The National Pensioners Association (NPA) has added the Battor Catholic Hospital in the Volta Region to the list of hospitals contracted by the Association to provide health care to its members.
The agreement would ensure that all members of the Association, regardless of where they might be, would be eligible to access health care at a Hospital for the treatment of some selected diseases such as blood pressure, early stages of prostate cancer, diabetes, dental challenges, gyaenacological diseases, ear and eye problems.
Speaking at the signing of agreement between the Battor Hospital and Liberty Mutual Health Company, a representative of the NPA, Mr Franklyn Gonyoe, said the move was to serve as a top up to the National Health Insurance Scheme (NHIS) for the NPA members.
He said NPA members would be issued with Pensioners Medical Service (PMS) cards in addition to their NHIS cards which would be presented to the hospitals contracted by the NPA before the provision of healthcare.
The NPA has entered into agreement with about 50 government, private and mission hospitals, which would also provide medical services to members of the Association.
“We hope to have as many hospitals as possible so that our elderly people can easily have access to good healthcare,” he said.
Mr Gonyoe stated that with time the agreement would be reviewed to ensure that the treatment of more diseases would be captured in order to widen the scope of health delivery to NPA members.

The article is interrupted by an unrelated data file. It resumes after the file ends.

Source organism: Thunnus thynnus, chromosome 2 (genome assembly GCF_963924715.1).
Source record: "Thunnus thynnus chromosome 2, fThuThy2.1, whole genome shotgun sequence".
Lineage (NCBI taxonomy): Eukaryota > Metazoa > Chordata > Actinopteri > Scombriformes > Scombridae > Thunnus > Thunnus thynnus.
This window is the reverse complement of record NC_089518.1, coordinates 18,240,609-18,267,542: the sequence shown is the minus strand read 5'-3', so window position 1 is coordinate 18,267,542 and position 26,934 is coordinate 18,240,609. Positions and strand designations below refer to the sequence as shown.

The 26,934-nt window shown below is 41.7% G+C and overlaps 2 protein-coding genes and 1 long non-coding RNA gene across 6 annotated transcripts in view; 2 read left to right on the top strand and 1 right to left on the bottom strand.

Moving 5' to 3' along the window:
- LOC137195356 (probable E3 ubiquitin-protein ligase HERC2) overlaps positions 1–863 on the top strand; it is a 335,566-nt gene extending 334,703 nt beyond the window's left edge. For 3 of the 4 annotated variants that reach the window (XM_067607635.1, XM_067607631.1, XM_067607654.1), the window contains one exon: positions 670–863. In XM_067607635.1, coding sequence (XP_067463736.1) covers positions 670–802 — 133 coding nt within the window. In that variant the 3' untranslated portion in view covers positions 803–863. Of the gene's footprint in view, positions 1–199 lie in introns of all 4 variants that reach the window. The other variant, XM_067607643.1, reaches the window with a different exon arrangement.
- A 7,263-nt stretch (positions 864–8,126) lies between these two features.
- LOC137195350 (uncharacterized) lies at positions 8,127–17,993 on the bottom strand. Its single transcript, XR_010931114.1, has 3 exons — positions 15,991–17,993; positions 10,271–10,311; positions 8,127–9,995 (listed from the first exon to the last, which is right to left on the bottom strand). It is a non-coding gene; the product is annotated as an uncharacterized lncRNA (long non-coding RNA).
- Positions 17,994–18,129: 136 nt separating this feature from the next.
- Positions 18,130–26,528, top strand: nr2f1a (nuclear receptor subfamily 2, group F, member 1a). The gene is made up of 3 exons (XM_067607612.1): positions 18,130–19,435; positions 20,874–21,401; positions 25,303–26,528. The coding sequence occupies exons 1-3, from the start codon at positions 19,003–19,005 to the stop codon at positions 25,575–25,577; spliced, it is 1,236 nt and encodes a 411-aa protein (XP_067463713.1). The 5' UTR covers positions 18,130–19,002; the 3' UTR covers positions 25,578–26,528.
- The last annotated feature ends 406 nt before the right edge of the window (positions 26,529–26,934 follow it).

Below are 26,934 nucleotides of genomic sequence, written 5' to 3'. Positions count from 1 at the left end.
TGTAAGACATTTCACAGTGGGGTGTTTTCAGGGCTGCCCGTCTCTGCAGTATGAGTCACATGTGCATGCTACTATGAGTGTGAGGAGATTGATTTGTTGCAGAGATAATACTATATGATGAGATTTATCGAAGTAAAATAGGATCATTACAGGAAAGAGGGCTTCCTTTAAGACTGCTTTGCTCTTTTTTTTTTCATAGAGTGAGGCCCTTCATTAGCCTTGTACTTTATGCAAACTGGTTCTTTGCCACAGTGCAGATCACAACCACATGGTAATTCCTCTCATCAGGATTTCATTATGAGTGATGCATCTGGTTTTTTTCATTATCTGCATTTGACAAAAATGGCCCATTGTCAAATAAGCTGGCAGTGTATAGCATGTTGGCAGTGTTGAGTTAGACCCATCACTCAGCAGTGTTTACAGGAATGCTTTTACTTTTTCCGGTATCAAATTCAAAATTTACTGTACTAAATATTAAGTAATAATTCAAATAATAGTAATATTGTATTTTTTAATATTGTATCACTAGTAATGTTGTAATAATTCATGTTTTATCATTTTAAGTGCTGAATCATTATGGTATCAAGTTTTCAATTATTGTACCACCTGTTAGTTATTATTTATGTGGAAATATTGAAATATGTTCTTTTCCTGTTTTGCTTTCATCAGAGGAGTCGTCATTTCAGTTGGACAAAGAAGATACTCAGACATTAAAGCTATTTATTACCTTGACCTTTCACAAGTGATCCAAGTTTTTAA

Mr Simeon Kwaku Amuzu, the Chief Executive Officer of the Battor Catholic Hospital, pledged the readiness of the hospital to give the pensioners the best of medical care.
He said although the agreement was with the Battor Hospital, pensioners who had both the NHIS and the PMS cards from any part of the country could visit them for medical attention.
He, however, urged the NPA members to be willing to pay for extra cost as the scheme did not cover all the costs pertaining to their medical treatment.
For example, a subsidy on eye care for members is GHC100, which means that any member with an eye problem whose treatment exceeds the GHC100 would have to absorb the rest of the cost,” he explained.
Mr Edward Ameyibor, the General Secretary of NPA, appealed to specialist pharmaceutical companies to go to the aid of the Association to help in the treatment of diseases, which were expensive for members.
He said a total of 13,000 cards, which were ready, would be distributed to members to enable them to access medical care in addition to the NHIS.